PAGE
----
History Files


Central Europe

Giso Counts and Castle Hollende at Treisbach (Hesse)

translated and expanded from the original German text by Trish Wilson, 31 May 2015

Part 1: The Gisones
Part 2: Giso I
Part 3: Giso II
Part 4: Giso III
Part 5: Giso IV
Part 6: Giso V

This feature is a direct translation of the German-language document entitled Grafengeschlect der Gisonen and die Burg Hollende bei Treisbach, by Kai-Hubert Weiss (KHW). While the translation is accurate, efforts have been made to correct any mistakes by the original author. Reasoning for such corrections has been provided, and extra information has been added where possible.

Following his election in AD 919 in Fritzlar, the first duke of Saxony to become king ascended the German throne. He took the title Heinrich I [Henry the Fowler], just 115 years after the Saxon Wars during which Charlemagne had forced the submission and conversion of the Saxon tribes.

Heinrich's son, Otto I the Great (936-973), succeeded his father onto the throne. His political goal, however, to curtail the wealth and power of his dukes and strengthen his own position led to considerable resistance. Even Duke Eberhard of Franconia, of the House of Conradine and lord of the Hesse region, rose up in revolt against him. In 939, near Andernach, he was attacked by those who were loyal to the king [Udo IV of the Wetterau and his nephew Conrad of Niederlahngau, both Hesse lands] and was killed, bringing the duchy to an end.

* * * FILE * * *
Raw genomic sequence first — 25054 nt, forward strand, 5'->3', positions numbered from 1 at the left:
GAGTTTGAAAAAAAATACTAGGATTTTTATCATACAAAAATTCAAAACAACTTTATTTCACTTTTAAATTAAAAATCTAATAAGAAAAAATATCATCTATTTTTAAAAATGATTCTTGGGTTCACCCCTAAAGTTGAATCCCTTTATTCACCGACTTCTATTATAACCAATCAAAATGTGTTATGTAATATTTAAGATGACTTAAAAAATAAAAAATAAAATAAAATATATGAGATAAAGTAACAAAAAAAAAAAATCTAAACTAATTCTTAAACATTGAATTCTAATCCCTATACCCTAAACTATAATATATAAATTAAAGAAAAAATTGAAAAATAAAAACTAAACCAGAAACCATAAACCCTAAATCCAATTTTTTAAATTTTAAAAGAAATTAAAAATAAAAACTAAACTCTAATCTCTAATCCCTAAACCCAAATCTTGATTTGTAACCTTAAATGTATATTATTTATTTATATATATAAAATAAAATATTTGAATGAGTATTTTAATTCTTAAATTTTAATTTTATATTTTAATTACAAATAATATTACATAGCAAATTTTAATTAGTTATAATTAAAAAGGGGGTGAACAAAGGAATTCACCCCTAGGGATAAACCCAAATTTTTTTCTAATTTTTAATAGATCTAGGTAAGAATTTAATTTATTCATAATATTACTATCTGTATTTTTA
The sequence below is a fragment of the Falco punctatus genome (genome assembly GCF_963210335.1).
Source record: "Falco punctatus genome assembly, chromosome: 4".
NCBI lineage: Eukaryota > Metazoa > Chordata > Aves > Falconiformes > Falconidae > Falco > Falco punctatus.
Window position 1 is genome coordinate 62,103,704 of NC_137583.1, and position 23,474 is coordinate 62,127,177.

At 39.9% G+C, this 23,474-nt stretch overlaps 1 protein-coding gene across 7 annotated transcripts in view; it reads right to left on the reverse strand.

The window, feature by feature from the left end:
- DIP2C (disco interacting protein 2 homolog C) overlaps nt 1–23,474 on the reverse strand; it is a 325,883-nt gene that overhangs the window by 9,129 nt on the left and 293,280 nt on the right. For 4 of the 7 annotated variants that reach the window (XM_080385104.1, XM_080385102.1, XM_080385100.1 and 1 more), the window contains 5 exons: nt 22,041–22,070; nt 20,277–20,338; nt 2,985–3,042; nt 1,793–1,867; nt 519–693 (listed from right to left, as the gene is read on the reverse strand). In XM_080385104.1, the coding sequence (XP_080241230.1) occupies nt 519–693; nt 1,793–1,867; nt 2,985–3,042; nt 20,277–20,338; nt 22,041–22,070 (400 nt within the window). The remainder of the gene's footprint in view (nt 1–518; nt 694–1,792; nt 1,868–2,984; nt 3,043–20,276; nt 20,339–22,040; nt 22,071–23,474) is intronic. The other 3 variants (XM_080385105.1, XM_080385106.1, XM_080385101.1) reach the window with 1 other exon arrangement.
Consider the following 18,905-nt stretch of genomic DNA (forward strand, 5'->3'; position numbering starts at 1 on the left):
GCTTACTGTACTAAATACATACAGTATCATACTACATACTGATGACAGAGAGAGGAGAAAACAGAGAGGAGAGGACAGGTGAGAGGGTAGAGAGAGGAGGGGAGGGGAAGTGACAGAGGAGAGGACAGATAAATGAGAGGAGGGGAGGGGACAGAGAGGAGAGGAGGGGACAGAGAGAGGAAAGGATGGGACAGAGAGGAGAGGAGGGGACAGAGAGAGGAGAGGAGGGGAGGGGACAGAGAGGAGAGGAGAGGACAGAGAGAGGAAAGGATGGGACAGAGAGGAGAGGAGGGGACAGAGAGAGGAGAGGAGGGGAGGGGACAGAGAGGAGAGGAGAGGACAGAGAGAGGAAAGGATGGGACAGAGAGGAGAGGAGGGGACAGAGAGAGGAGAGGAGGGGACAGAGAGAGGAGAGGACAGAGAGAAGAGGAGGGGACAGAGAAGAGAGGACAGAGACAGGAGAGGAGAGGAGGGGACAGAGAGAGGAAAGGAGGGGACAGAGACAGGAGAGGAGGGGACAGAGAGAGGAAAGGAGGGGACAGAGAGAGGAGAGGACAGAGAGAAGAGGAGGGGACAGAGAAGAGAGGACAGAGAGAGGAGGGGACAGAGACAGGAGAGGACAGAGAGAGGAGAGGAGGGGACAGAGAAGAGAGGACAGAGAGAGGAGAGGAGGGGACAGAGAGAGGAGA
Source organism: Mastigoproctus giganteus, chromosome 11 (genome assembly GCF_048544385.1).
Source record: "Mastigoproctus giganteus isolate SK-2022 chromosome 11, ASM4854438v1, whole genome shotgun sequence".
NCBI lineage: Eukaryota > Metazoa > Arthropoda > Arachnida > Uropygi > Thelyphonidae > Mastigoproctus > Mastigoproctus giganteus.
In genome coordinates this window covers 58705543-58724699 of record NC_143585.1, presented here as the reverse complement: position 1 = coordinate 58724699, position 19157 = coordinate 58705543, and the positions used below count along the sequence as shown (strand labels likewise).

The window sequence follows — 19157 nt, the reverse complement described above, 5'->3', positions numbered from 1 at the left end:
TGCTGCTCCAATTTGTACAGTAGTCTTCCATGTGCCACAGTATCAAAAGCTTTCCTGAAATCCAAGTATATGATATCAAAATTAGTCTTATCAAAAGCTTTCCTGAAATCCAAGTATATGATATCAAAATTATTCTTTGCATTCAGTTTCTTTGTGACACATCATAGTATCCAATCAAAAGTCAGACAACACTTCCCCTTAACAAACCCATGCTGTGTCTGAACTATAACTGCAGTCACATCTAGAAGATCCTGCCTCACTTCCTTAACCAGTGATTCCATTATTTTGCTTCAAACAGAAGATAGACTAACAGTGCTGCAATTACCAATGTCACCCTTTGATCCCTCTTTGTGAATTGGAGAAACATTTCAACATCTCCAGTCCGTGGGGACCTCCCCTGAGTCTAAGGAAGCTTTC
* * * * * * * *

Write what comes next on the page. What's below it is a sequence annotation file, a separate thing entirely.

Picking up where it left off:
After that the last of the Conradines lost their counties (earldoms) and were replaced by royal administrators or official/quasi counts. This explains why in Hesse up to around AD 1000 there are no such dynastic records to hand.

It is not until 1008 that there is any mention of a Giso in 'Amena' in the county of Count Giso (in Comitatu Gisonis comitis). Likewise it is not until 1018 that a Count Richmund of Leidenhofen is mentioned, and in 1065 a Count Werner in Homberg appears, this latter actually being Werner III Count of Lower Hessen and Middle Lahn. So much is guesswork and one of those guesses takes us to the locality of Wetter.